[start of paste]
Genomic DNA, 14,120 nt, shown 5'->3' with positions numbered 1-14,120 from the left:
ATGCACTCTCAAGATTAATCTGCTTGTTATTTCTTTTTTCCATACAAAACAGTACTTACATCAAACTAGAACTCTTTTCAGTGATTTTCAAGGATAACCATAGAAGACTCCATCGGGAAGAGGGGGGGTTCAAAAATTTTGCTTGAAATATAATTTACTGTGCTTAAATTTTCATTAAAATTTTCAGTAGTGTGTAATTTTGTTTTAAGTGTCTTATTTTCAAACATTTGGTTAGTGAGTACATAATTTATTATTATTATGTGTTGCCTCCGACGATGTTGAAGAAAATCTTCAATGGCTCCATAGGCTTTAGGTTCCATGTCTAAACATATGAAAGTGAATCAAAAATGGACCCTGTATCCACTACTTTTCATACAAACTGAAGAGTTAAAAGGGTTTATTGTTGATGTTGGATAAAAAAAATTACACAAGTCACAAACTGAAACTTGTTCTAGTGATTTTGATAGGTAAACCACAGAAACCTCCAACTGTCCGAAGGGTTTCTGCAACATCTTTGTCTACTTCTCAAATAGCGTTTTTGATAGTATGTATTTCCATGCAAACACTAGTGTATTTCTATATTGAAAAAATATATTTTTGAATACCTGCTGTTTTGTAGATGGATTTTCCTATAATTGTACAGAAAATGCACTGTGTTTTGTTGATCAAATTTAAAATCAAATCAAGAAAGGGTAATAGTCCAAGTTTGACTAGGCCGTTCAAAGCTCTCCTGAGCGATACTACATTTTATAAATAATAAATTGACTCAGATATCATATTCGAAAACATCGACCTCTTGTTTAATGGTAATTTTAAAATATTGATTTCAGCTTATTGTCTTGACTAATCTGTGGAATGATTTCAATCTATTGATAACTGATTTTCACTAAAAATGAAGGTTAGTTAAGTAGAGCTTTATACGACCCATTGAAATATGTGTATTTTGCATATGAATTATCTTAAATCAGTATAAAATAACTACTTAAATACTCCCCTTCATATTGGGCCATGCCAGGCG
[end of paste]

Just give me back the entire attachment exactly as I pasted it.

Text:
Genomic DNA, 14,120 nt, shown 5'->3' with positions numbered 1-14,120 from the left:
ATGCACTCTCAAGATTAATCTGCTTGTTATTTCTTTTTTCCATACAAAACAGTACTTACATCAAACTAGAACTCTTTTCAGTGATTTTCAAGGATAACCATAGAAGACTCCATCGGGAAGAGGGGGGGTTCAAAAATTTTGCTTGAAATATAATTTACTGTGCTTAAATTTTCATTAAAATTTTCAGTAGTGTGTAATTTTGTTTTAAGTGTCTTATTTTCAAACATTTGGTTAGTGAGTACATAATTTATTATTATTATGTGTTGCCTCCGACGATGTTGAAGAAAATCTTCAATGGCTCCATAGGCTTTAGGTTCCATGTCTAAACATATGAAAGTGAATCAAAAATGGACCCTGTATCCACTACTTTTCATACAAACTGAAGAGTTAAAAGGGTTTATTGTTGATGTTGGATAAAAAAAATTACACAAGTCACAAACTGAAACTTGTTCTAGTGATTTTGATAGGTAAACCACAGAAACCTCCAACTGTCCGAAGGGTTTCTGCAACATCTTTGTCTACTTCTCAAATAGCGTTTTTGATAGTATGTATTTCCATGCAAACACTAGTGTATTTCTATATTGAAAAAATATATTTTTGAATACCTGCTGTTTTGTAGATGGATTTTCCTATAATTGTACAGAAAATGCACTGTGTTTTGTTGATCAAATTTAAAATCAAATCAAGAAAGGGTAATAGTCCAAGTTTGACTAGGCCGTTCAAAGCTCTCCTGAGCGATACTACATTTTATAAATAATAAATTGACTCAGATATCATATTCGAAAACATCGACCTCTTGTTTAATGGTAATTTTAAAATATTGATTTCAGCTTATTGTCTTGACTAATCTGTGGAATGATTTCAATCTATTGATAACTGATTTTCACTAAAAATGAAGGTTAGTTAAGTAGAGCTTTATACGACCCATTGAAATATGTGTATTTTGCATATGAATTATCTTAAATCAGTATAAAATAACTACTTAAATACTCCCCTTCATATTGGGCCATGCCAGGCG